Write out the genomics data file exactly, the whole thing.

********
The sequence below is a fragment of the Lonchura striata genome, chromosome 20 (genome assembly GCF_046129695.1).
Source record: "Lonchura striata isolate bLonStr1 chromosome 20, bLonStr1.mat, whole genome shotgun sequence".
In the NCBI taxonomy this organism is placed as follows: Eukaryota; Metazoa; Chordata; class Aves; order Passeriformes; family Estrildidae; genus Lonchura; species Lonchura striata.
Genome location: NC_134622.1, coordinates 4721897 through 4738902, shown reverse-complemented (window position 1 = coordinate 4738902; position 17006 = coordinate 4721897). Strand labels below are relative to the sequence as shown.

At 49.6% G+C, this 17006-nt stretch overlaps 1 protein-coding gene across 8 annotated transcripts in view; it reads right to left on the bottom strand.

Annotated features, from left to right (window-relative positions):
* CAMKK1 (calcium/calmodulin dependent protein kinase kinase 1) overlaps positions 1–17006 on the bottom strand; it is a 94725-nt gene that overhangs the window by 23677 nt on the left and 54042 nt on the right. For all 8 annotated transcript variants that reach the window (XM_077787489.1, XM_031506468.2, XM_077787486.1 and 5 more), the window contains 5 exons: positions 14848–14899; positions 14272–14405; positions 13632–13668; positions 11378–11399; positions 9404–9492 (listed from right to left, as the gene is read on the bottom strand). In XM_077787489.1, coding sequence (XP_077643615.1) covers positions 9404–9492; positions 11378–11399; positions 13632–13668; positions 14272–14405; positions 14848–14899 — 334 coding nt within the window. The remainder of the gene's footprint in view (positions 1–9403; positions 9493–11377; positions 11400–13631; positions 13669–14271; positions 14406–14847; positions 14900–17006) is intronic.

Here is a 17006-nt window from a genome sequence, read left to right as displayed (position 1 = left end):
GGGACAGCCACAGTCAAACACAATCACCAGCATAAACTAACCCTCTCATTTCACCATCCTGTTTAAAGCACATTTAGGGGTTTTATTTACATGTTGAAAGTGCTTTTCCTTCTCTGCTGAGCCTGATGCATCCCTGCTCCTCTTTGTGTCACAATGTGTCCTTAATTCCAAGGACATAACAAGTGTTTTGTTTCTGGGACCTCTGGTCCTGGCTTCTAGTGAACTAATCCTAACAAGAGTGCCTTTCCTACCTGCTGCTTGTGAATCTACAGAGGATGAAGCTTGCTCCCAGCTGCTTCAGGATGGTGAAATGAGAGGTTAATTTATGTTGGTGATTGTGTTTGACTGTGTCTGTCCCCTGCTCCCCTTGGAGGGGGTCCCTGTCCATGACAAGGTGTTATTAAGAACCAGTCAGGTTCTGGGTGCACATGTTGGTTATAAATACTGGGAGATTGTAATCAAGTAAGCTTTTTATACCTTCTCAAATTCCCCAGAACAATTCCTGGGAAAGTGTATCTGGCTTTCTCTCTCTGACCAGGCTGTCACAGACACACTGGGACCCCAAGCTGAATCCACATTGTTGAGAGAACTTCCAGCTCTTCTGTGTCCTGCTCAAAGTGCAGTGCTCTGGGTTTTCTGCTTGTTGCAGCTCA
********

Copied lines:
The sequence below is a fragment of the Lonchura striata genome, chromosome 20 (genome assembly GCF_046129695.1).
Source record: "Lonchura striata isolate bLonStr1 chromosome 20, bLonStr1.mat, whole genome shotgun sequence".
In the NCBI taxonomy this organism is placed as follows: Eukaryota; Metazoa; Chordata; class Aves; order Passeriformes; family Estrildidae; genus Lonchura; species Lonchura striata.
Genome location: NC_134622.1, coordinates 4721897 through 4738902, shown reverse-complemented (window position 1 = coordinate 4738902; position 17006 = coordinate 4721897). Strand labels below are relative to the sequence as shown.

At 49.6% G+C, this 17006-nt stretch overlaps 1 protein-coding gene across 8 annotated transcripts in view; it reads right to left on the bottom strand.

Annotated features, from left to right (window-relative positions):
* CAMKK1 (calcium/calmodulin dependent protein kinase kinase 1) overlaps positions 1–17006 on the bottom strand; it is a 94725-nt gene that overhangs the window by 23677 nt on the left and 54042 nt on the right. For all 8 annotated transcript variants that reach the window (XM_077787489.1, XM_031506468.2, XM_077787486.1 and 5 more), the window contains 5 exons: positions 14848–14899; positions 14272–14405; positions 13632–13668; positions 11378–11399; positions 9404–9492 (listed from right to left, as the gene is read on the bottom strand). In XM_077787489.1, coding sequence (XP_077643615.1) covers positions 9404–9492; positions 11378–11399; positions 13632–13668; positions 14272–14405; positions 14848–14899 — 334 coding nt within the window. The remainder of the gene's footprint in view (positions 1–9403; positions 9493–11377; positions 11400–13631; positions 13669–14271; positions 14406–14847; positions 14900–17006) is intronic.

Here is a 17006-nt window from a genome sequence, read left to right as displayed (position 1 = left end):
GGGACAGCCACAGTCAAACACAATCACCAGCATAAACTAACCCTCTCATTTCACCATCCTGTTTAAAGCACATTTAGGGGTTTTATTTACATGTTGAAAGTGCTTTTCCTTCTCTGCTGAGCCTGATGCATCCCTGCTCCTCTTTGTGTCACAATGTGTCCTTAATTCCAAGGACATAACAAGTGTTTTGTTTCTGGGACCTCTGGTCCTGGCTTCTAGTGAACTAATCCTAACAAGAGTGCCTTTCCTACCTGCTGCTTGTGAATCTACAGAGGATGAAGCTTGCTCCCAGCTGCTTCAGGATGGTGAAATGAGAGGTTAATTTATGTTGGTGATTGTGTTTGACTGTGTCTGTCCCCTGCTCCCCTTGGAGGGGGTCCCTGTCCATGACAAGGTGTTATTAAGAACCAGTCAGGTTCTGGGTGCACATGTTGGTTATAAATACTGGGAGATTGTAATCAAGTAAGCTTTTTATACCTTCTCAAATTCCCCAGAACAATTCCTGGGAAAGTGTATCTGGCTTTCTCTCTCTGACCAGGCTGTCACAGACACACTGGGACCCCAAGCTGAATCCACATTGTTGAGAGAACTTCCAGCTCTTCTGTGTCCTGCTCAAAGTGCAGTGCTCTGGGTTTTCTGCTTGTTGCAGCTCA